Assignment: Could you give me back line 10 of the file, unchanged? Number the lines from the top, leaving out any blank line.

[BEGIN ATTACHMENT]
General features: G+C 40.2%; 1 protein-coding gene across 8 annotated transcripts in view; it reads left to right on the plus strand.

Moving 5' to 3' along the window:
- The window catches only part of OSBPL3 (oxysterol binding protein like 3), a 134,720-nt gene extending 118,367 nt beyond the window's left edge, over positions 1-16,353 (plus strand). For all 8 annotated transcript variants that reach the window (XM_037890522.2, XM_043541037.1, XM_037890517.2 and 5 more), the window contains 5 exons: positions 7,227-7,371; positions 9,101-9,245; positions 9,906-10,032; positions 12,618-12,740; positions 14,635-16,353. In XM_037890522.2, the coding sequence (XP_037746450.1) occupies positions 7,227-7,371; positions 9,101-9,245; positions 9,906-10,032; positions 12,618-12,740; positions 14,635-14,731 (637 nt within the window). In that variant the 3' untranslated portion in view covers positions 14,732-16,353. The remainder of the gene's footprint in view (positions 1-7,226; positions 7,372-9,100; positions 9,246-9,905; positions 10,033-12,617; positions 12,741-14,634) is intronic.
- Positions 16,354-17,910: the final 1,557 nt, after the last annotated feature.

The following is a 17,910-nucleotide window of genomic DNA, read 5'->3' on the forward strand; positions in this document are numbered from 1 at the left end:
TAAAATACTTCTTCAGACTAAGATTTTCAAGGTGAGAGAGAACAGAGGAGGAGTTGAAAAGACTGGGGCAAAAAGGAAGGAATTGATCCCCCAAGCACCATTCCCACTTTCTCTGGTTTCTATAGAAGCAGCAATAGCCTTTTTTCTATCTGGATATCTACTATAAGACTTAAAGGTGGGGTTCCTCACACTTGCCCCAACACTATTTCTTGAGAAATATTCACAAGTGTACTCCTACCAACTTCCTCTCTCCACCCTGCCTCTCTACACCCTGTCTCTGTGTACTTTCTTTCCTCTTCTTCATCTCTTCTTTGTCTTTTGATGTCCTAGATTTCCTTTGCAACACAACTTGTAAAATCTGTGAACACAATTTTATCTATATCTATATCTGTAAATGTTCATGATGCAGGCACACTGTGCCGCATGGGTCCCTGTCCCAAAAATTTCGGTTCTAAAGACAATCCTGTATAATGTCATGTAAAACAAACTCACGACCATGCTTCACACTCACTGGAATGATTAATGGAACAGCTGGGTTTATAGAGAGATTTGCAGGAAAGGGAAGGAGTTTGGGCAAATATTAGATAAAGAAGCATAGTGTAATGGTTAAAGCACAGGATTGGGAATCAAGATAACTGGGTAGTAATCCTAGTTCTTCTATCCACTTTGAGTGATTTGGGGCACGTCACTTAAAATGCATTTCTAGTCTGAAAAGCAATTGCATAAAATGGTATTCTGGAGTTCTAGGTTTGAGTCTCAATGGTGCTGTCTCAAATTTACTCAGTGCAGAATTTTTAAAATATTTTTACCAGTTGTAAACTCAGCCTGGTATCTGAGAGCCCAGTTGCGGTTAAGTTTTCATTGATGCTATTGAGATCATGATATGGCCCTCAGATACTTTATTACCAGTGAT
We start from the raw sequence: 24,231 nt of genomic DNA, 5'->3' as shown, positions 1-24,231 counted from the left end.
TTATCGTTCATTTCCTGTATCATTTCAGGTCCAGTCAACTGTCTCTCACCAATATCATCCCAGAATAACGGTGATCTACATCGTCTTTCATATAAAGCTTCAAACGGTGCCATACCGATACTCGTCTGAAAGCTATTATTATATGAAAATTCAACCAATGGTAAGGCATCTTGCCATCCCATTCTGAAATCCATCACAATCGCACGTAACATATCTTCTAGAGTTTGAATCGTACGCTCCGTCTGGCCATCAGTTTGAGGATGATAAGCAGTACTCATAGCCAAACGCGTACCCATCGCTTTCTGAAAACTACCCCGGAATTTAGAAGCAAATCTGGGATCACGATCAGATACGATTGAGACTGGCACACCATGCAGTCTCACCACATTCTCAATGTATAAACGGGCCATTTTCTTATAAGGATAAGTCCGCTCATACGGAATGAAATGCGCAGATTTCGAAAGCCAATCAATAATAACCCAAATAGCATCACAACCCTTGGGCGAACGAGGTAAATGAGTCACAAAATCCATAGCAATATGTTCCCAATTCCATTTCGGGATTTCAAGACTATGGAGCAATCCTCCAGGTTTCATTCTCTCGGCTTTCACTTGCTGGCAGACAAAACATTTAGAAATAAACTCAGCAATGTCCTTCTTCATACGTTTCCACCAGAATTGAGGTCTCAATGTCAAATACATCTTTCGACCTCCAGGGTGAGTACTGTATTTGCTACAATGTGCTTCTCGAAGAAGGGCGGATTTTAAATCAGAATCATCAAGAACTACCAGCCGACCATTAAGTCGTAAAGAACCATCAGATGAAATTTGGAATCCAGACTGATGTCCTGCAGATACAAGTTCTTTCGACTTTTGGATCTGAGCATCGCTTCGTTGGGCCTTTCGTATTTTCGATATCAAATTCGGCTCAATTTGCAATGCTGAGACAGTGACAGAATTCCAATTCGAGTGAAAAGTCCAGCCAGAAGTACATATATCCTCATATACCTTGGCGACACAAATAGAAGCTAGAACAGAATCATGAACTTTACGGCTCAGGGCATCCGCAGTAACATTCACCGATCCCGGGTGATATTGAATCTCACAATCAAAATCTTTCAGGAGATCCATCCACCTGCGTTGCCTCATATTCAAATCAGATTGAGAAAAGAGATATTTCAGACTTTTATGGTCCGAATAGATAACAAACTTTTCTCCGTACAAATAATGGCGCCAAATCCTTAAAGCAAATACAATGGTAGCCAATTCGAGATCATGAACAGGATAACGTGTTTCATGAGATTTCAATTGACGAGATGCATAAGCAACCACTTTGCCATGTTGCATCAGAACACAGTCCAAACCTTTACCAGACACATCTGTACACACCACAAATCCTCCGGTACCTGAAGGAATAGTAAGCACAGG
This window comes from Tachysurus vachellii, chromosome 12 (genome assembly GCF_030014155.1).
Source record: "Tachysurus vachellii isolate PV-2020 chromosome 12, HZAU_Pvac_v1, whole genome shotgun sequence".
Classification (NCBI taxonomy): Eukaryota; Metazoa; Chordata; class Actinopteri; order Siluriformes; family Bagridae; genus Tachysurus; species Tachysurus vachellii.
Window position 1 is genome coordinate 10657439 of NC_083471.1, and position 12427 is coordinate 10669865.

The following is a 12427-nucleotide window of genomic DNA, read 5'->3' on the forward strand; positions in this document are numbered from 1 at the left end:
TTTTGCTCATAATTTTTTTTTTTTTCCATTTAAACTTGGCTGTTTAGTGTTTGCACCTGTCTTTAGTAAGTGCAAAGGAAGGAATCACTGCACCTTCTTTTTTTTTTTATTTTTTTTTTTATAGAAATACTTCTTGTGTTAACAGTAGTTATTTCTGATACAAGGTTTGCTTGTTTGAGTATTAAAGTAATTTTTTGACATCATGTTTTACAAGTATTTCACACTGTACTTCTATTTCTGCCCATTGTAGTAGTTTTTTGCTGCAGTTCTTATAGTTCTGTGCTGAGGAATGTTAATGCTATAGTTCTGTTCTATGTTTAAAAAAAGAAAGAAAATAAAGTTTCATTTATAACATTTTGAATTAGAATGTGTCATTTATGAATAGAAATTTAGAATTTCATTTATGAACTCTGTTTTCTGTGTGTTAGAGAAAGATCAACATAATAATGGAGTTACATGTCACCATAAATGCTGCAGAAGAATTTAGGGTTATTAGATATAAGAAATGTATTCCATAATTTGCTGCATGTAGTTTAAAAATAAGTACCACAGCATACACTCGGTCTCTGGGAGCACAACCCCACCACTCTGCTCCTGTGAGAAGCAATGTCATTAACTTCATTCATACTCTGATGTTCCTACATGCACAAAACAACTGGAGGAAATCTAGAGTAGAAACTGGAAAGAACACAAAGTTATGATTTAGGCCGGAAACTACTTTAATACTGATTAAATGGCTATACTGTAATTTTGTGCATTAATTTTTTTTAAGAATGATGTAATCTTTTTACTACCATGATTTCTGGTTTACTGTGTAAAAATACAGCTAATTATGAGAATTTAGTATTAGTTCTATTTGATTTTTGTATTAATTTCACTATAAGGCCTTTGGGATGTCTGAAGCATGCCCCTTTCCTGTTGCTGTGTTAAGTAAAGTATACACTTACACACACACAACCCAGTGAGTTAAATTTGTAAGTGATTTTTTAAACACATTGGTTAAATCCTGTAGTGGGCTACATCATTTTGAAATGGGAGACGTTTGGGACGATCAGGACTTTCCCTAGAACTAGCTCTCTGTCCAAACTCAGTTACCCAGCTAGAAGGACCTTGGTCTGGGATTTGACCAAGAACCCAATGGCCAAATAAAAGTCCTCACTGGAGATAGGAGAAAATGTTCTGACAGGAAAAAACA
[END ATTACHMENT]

Source record: "Tachysurus vachellii isolate PV-2020 chromosome 12, HZAU_Pvac_v1, whole genome shotgun sequence".